Engineers at the University of New South Wales have designed and built a new high-speed motor that has the potential to increase the range of electric vehicles. The design of the prototype Interior Permanent Magnet Synchronous Motor (IPMSM) was inspired by the shape of the longest railroad bridge in South Korea and has achieved speeds of 100,000 revolutions per minute.
The new motor is the fastest IPMSM ever built with commercialised lamination materials, having doubled the existing high-speed record of laminated IPMSMs. Most importantly, the motor is able to produce a very high power density, which potentially means a reduction in the weight of motors for EVs and hence an increased range for any given charge.
IPMSMs, which are predominantly used in traction drive of electric vehicles, have magnets embedded within their rotors to create strong torque for an extended speed range. However, existing IPMSMs suffer from low mechanical strength due to thin iron bridges in their rotors, which limits their maximum speed.
The UNSW team’s motor features a new rotor topology that significantly improves robustness, while also reducing the amount of rare earth materials per unit of power production. The new design is based on the engineering properties of the Gyopo rail bridge, a double-tied arch structure in South Korea, as well as a compound-curve-based mechanical stress distribution technique.
‘One of the trends for electric vehicles is for them to have motors which rotate at higher speeds,’ said Guoyu Chu from the UNSW School of Electrical Engineering and Telecommunications. ‘Every EV manufacturer is trying to develop high-speed motors and the reason is that the nature of the law of physics then allows you to shrink the size of that machine. And with a smaller machine, it weighs less and consumes less energy and therefore that gives the vehicle a longer range.
‘With this research project we have tried to achieve the absolute maximum speed, and we have recorded more than 100,000 revolutions per minute and the peak power density is around 7kW per kilogram,’ he continued. ‘For an electric vehicle motor we would actually reduce the speed somewhat, but that also increases its power. We can scale and optimise to provide power and speed in a given range – for example, a 200kW motor with a maximum speed of around 18,000 rpm that perfectly suits EV applications.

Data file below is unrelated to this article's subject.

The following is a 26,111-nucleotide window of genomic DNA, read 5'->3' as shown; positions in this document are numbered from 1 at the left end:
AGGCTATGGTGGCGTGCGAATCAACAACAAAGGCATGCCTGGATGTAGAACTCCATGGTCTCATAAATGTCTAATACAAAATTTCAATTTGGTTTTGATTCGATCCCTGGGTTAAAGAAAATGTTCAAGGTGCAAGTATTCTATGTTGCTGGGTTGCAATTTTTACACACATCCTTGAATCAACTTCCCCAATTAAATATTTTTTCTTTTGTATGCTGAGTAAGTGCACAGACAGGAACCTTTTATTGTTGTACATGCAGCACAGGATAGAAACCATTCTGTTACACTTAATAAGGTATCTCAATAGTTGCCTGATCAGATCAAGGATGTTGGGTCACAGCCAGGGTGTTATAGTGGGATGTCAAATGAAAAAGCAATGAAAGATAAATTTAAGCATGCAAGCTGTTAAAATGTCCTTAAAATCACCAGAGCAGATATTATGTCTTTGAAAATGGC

‘If an electric vehicle manufacturer such as Tesla wanted to use this motor, then I believe it would only take around six to 12 months to modify it based on their specifications,’ Chu concluded. ‘We have our own machine design software package where we can input the requirements of speed, or power density and run the system for a couple of weeks and it gives us the optimum design that satisfies those needs.’
The new IPMSM prototype was developed using the UNSW team’s AI-assisted optimisation program, which evaluated a series of designs for a range of different physical aspects – namely electrical, magnetic, mechanical and thermal. The program evaluates 90 potential designs before selecting the best 50 per cent of options to generate a new range of designs and so on until the optimum is achieved. The final motor was the 120th generation analysed by the program.
Apart from use in EVs, the motor has many other potential applications, including use in large heating, ventilation and air conditioning (HVAC) systems, which require high-speed compressors to use a new form of refrigerant that significantly reduces the impact on global warming.
The new motor also offers a significant cost advantage over existing technology.‘Most high-speed motors use a sleeve to strengthen the rotors and that sleeve is usually made of high-cost material such as titanium or carbon fibre. The sleeve itself is very expensive and also needs to be precisely fitted and that increases the manufacturing cost of the motor,’ said Chu. ‘Our rotors have very good mechanical robustness, so we don’t need that sleeve, which reduces the manufacturing cost. And we only use around 30 per cent of rare earth materials, which includes a big reduction in the material cost – thus making our high-performance motors more environmentally friendly and affordable.’